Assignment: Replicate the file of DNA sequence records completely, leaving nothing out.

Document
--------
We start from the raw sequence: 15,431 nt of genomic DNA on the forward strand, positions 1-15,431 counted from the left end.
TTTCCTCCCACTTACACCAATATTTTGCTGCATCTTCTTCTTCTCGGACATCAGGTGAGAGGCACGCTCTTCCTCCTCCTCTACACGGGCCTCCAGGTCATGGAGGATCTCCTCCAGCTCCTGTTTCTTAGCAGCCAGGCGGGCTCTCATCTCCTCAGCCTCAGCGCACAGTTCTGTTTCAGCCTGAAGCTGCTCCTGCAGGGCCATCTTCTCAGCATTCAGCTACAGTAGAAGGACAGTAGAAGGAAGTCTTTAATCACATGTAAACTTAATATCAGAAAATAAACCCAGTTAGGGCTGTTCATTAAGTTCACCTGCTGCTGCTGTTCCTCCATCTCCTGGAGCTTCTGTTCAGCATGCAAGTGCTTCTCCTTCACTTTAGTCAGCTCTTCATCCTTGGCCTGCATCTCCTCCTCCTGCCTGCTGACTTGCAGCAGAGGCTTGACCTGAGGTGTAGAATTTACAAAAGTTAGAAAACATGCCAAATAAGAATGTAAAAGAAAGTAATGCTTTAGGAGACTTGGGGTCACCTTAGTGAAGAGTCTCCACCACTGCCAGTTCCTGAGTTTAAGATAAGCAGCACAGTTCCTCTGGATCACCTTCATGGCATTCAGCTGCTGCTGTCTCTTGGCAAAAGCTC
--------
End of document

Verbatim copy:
We start from the raw sequence: 15,431 nt of genomic DNA on the forward strand, positions 1-15,431 counted from the left end.
TTTCCTCCCACTTACACCAATATTTTGCTGCATCTTCTTCTTCTCGGACATCAGGTGAGAGGCACGCTCTTCCTCCTCCTCTACACGGGCCTCCAGGTCATGGAGGATCTCCTCCAGCTCCTGTTTCTTAGCAGCCAGGCGGGCTCTCATCTCCTCAGCCTCAGCGCACAGTTCTGTTTCAGCCTGAAGCTGCTCCTGCAGGGCCATCTTCTCAGCATTCAGCTACAGTAGAAGGACAGTAGAAGGAAGTCTTTAATCACATGTAAACTTAATATCAGAAAATAAACCCAGTTAGGGCTGTTCATTAAGTTCACCTGCTGCTGCTGTTCCTCCATCTCCTGGAGCTTCTGTTCAGCATGCAAGTGCTTCTCCTTCACTTTAGTCAGCTCTTCATCCTTGGCCTGCATCTCCTCCTCCTGCCTGCTGACTTGCAGCAGAGGCTTGACCTGAGGTGTAGAATTTACAAAAGTTAGAAAACATGCCAAATAAGAATGTAAAAGAAAGTAATGCTTTAGGAGACTTGGGGTCACCTTAGTGAAGAGTCTCCACCACTGCCAGTTCCTGAGTTTAAGATAAGCAGCACAGTTCCTCTGGATCACCTTCATGGCATTCAGCTGCTGCTGTCTCTTGGCAAAAGCTC